The Wytches


The Wytches are one of the hottest properties in the country with a dark, ominous sound as occultish as their name would suggest. They mix surf guitar and a grungy psych rock, breaking out the Ouija board and channelling the furious, restless spirit of a brutally murdered Dick Dale on their debut Annabel Dream Reader; a nightmarish delight, drawing praise from all quarters.

They pack a punch and have packed out The Deaf Institute; the gig’s been sold out for weeks, it’s standing room only as the crowd perspires and waits in the cold late November. Cartoon tendrils surround the band name, curved on the backdrop. They too look like a stylised, anime vision of a grunge band; totally faceless behind their own tendrils of long dark hair. Hirsute and anonymous, vocalist Kristian Bell, head bowed and hair hanging, opens his mouth Steven-Tyler-wide to swallow you on opener ‘Burn Out The Bruise’.

It’s a frenetic opening; the band gleefully hurt their instruments, which wail in return. The crowd respond, whipping themselves into a chest beating frenzy, jumping and howling to every chord change with the passion and cadence of the football terraces. They continue to play fast and hard, treating guitars like they hate them; (incredibly named) drummer Gianni Honey discards his shirt almost immediately, and proceeds open armed and flailing.

Bell bares his tonsils again on ‘Beehive Queen’ and the terraces chant again, pure white strobes mirroring the abrasive sound. Guitar sounds tinny, scratched out, soaked through with reverb, delay bouncing off the walls. It’s The Wytches’ signature; vibrato rich surf-style juxtaposed with their violent grunge spirit. The deranged combination of light and dark sends shivers down your spine; like a murder in a funhouse, like Steven King’s IT, it’s the same midnight-carnival, sinister violence.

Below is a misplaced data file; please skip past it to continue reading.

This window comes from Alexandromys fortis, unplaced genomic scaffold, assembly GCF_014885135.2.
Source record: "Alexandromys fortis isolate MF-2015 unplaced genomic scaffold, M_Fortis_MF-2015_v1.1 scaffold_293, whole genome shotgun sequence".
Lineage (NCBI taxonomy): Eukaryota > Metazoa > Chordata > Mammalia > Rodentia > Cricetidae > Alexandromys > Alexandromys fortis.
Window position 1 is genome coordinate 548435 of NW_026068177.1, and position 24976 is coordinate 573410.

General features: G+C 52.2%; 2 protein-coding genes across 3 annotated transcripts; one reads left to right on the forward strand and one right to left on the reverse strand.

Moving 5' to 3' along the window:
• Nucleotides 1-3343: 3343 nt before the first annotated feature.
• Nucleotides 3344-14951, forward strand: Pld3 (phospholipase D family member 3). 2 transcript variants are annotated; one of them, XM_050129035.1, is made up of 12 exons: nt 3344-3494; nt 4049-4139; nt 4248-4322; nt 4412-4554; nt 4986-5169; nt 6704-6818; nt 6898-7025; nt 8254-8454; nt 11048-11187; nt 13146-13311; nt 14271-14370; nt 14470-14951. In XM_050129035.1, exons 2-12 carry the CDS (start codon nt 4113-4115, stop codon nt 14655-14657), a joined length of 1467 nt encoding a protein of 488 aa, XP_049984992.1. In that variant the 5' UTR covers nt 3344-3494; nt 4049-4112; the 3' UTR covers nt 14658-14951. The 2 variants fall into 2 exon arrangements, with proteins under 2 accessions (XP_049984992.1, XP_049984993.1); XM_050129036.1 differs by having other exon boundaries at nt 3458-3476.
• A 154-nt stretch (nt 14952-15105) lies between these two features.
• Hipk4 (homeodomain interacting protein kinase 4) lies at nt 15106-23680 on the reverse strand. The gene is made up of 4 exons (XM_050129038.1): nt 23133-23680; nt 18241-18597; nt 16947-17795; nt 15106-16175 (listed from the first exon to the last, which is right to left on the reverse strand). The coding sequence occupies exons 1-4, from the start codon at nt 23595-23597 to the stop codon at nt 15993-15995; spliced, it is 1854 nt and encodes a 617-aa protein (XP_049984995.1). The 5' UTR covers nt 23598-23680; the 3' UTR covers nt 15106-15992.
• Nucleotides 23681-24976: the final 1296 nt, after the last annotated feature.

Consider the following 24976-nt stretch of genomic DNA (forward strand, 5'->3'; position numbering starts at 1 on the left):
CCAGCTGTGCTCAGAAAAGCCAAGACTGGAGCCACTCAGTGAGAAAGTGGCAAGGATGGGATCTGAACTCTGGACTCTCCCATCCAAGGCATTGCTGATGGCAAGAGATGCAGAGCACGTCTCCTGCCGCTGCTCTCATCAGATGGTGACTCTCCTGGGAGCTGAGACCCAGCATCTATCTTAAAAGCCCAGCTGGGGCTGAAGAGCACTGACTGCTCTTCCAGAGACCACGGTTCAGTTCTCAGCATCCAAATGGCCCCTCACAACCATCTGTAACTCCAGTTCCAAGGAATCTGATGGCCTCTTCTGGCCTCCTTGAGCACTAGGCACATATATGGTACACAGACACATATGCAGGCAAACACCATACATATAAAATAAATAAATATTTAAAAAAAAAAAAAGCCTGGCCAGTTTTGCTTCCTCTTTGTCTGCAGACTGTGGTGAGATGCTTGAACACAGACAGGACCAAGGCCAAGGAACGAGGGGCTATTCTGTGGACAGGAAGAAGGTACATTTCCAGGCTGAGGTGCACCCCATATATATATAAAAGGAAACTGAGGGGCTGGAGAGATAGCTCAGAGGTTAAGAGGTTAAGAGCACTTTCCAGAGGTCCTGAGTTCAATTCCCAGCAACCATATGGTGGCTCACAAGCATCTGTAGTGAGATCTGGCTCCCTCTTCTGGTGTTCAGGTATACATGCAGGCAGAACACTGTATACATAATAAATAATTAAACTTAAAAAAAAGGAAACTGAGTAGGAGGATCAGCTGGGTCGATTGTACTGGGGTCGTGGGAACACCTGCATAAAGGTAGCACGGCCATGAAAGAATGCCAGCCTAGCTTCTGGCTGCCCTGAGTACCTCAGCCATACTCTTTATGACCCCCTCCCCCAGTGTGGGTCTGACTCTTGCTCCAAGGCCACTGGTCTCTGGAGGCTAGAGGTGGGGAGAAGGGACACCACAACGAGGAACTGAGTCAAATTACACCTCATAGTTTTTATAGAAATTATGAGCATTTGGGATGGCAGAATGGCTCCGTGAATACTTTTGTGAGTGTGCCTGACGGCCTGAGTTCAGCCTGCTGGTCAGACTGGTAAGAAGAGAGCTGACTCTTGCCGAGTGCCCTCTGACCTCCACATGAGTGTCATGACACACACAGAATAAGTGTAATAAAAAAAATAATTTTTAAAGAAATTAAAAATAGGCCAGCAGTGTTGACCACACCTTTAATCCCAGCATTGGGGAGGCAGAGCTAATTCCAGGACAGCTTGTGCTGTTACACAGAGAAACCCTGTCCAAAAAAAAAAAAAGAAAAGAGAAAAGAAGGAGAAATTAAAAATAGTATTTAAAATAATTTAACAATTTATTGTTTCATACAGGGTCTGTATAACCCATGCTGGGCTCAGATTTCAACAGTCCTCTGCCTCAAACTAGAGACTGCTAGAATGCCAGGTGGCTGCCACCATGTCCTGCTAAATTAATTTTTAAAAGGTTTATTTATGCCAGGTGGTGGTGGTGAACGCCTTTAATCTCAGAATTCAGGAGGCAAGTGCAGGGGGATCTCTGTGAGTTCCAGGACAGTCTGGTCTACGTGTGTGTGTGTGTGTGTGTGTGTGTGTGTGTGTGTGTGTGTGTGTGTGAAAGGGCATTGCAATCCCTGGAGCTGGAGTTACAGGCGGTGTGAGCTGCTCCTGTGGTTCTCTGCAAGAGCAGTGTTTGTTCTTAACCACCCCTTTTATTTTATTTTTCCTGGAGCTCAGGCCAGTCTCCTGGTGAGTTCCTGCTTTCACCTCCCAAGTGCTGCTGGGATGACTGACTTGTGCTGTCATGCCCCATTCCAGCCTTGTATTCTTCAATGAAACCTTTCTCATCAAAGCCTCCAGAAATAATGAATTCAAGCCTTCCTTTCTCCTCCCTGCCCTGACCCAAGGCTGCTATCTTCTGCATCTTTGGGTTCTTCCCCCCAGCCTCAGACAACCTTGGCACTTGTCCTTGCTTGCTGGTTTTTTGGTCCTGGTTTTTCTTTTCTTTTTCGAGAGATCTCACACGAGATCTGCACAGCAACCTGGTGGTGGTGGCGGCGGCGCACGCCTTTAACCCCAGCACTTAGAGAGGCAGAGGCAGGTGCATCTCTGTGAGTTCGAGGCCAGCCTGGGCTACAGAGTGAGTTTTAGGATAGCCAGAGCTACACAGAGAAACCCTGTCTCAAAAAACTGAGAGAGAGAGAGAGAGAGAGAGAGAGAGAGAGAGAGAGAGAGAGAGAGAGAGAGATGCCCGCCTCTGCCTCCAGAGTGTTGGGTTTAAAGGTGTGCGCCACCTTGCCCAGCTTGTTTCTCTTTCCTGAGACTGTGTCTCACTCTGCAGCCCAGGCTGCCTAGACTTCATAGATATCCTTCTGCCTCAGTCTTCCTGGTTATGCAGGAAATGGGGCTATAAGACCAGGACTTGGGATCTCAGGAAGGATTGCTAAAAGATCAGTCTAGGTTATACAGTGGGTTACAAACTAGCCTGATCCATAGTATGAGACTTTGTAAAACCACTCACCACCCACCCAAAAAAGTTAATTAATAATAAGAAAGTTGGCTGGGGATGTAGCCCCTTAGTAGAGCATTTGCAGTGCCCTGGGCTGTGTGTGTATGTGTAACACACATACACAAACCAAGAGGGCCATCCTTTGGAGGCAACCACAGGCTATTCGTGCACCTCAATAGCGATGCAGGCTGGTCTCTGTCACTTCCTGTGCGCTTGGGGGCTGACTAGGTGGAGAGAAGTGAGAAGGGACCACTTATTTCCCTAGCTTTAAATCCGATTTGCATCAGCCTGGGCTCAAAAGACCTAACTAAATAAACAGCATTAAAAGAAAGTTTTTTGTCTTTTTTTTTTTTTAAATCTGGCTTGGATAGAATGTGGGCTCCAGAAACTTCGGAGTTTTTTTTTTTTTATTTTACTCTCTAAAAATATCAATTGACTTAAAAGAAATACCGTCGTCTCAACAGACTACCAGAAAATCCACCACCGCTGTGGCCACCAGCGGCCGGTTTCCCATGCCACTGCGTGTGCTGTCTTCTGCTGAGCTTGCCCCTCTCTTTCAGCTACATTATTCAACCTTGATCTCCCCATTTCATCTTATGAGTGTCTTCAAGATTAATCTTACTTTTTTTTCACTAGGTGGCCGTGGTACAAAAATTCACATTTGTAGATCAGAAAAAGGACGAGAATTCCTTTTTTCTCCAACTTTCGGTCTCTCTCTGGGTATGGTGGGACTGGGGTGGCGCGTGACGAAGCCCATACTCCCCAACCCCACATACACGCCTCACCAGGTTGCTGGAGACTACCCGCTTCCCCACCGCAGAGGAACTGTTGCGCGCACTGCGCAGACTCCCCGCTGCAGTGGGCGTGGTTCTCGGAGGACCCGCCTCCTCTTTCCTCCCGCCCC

Live however, they sometimes trade off a little of that darkness in favour of a heavy gut-punch. On record, vocals have a creepy vibrato charm, with the deranged passion of pure insanity. Whilst something of that is lost, replaced with a powerful caterwaul, they still make a tremendous noise for a three piece, inspiring utter madness towards the front. One woman climbs on stage between the two guitarists, is touched lightly on the arm by a stagehand and throws herself face first, fall barely broken by the crowd. One set of flailing legs crowdsurfs laterally during highlight ‘Wide at Midnight’ as Bell holds his guitar high on the neck and mutilates it as if possessed.

It’s the sparser moments on ‘Wide at Midnight’ and the equally impressive ‘Gravedweller’ where the band manage to replicate the feel of the album however. On the verses, short stabs of tightly wound guitar eddy around the art deco walls, laden with delay, and dive deep as Bell works the whammy bar. When he isn’t putting you off your dinner, the bass is left to plod alone deep and ominous. When they want to, on the chorus, the unsettled feeling in the pit of your stomach rises, and the contrast makes their power all the more profound. They can do loud, as we know by now.

The set lags only slightly at the mid-point, but then they only have one album’s worth of material to draw from. Despite this, they play with misanthropic passion and the energy you would expect from their first trip on the merry go round: a first tour is something of a double edged sword.  It’s an imperfect live show, but one deserving of the plaudits, and the crowd respond in spades. Limbs, long hair, shirts and hoarse voices litter the air on closing track ‘Crying Clown’: a 21 gun salute that sends the band on their way with sweat pouring on and off the stage, only to chill in the air outside.

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John Platt

John was raised between Mum's Motown and Dad's Hawkwind, and likes words almost as much as music. Below are some carefully chosen words about some music John particularly likes.